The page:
Finally, you will enjoy Betsy Burton, and the way she barrels down on problems. I laughed out loud when I read about how she could not get a key to open the trunk of a car (a problem I have also experienced - glad to see I'm not alone) and how she dealt with a Harry Potter crisis.
Well worth reading!
It was a delightful trip down memory lane as I reminisced about the great people who worked there sharing their love of books as well as the wonderful readings by visiting authors sharing their words. It will always stand as one of the best times of my life.
Thanks to Betsy for reminding me of that time, and for the best bookstore in the universe.
The behind-the-scenes guided tour is sure to fascinate customers of independent bookstores as well as those who aspire to own such establishments. How does the owner decide which books to buy for the store and whom to employ? How knowledgeable do the employees need to be and how do they build a rapport with customers of diverse literary tastes? What is it really like to host a famous or little-known author to conduct a reading at your bookstore? How does the management deal with controversial books? Burton addresses all these and many more issues in her book, her narrative deftly covering the intricate interplay of her professional and personal lives.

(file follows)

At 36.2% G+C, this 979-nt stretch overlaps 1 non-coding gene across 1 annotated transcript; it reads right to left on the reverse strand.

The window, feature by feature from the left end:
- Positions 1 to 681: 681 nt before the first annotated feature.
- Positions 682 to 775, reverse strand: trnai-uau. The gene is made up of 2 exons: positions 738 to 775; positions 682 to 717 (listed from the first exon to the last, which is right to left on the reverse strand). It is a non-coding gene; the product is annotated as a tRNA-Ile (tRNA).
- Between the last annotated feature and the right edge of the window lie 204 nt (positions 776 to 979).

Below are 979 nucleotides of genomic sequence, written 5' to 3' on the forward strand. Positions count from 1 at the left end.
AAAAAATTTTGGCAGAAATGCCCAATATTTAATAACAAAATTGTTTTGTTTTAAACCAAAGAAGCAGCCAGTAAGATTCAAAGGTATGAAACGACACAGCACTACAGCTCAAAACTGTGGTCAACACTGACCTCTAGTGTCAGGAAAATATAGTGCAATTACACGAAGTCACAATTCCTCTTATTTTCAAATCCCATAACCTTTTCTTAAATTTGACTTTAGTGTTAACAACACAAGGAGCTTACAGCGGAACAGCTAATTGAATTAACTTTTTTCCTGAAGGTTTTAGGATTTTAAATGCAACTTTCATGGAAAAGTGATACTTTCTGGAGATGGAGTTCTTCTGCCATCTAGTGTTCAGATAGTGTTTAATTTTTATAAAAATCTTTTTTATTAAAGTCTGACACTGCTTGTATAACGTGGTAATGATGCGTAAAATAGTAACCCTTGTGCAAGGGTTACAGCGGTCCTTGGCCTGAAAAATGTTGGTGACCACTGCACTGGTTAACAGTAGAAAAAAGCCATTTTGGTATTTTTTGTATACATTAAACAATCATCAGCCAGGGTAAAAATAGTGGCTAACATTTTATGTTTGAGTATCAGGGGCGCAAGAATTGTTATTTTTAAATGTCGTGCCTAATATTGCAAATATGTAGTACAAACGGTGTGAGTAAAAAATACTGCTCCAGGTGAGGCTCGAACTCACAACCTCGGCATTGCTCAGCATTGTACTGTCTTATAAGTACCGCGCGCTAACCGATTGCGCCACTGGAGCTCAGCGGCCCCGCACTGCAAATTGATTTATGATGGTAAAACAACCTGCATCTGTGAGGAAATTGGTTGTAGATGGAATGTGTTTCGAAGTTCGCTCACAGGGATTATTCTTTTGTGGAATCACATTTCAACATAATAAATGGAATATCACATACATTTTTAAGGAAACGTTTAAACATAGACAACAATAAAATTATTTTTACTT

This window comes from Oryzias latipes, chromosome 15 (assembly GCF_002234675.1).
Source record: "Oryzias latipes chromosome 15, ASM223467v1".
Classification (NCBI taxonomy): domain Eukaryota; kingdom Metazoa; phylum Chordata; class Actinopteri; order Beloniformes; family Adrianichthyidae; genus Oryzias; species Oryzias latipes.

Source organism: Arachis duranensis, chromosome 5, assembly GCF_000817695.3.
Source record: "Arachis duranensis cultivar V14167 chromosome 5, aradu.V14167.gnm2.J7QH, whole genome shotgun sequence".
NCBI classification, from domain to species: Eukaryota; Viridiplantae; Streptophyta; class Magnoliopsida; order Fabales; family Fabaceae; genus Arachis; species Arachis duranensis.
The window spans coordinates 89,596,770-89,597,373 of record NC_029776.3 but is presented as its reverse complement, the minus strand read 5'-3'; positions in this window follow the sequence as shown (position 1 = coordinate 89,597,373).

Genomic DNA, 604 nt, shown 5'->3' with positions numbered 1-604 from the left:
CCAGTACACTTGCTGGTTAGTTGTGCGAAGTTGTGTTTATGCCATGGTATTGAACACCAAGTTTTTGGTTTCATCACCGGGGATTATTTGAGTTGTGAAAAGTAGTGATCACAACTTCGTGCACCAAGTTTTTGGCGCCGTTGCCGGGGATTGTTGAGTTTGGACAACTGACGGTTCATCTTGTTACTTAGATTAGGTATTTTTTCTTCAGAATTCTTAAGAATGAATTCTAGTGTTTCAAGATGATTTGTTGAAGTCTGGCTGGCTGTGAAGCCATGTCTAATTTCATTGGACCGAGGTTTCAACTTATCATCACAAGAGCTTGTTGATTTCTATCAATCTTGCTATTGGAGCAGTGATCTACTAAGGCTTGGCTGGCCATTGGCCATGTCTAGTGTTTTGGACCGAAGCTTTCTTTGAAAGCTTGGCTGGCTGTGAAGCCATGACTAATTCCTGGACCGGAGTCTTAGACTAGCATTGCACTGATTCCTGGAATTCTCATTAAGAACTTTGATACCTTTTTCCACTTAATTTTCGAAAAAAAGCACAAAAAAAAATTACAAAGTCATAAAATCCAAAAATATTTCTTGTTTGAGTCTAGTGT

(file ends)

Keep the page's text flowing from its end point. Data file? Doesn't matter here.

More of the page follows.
In an age of un-innocence, when writers are all too eager to unburden their existential angst and analyze yet another malaise of modern society, it is refreshing to read a book such as The King's English. It is not only the saga of a bookstore, but a story of a woman's dream brought to fruition by hard work, intuition and faith in her goal.
I am an avid reader and am somewhat familar with the operations of a bookstore.
This book gives the reader a chance to peek inside an independent bookstore. You become privy to the travils that face an independent bookseller in the era of the big bookstores and the internet.
There are reading lists for just about every interest.
Finally, it is a joy to see a book that is printed on top quality paper.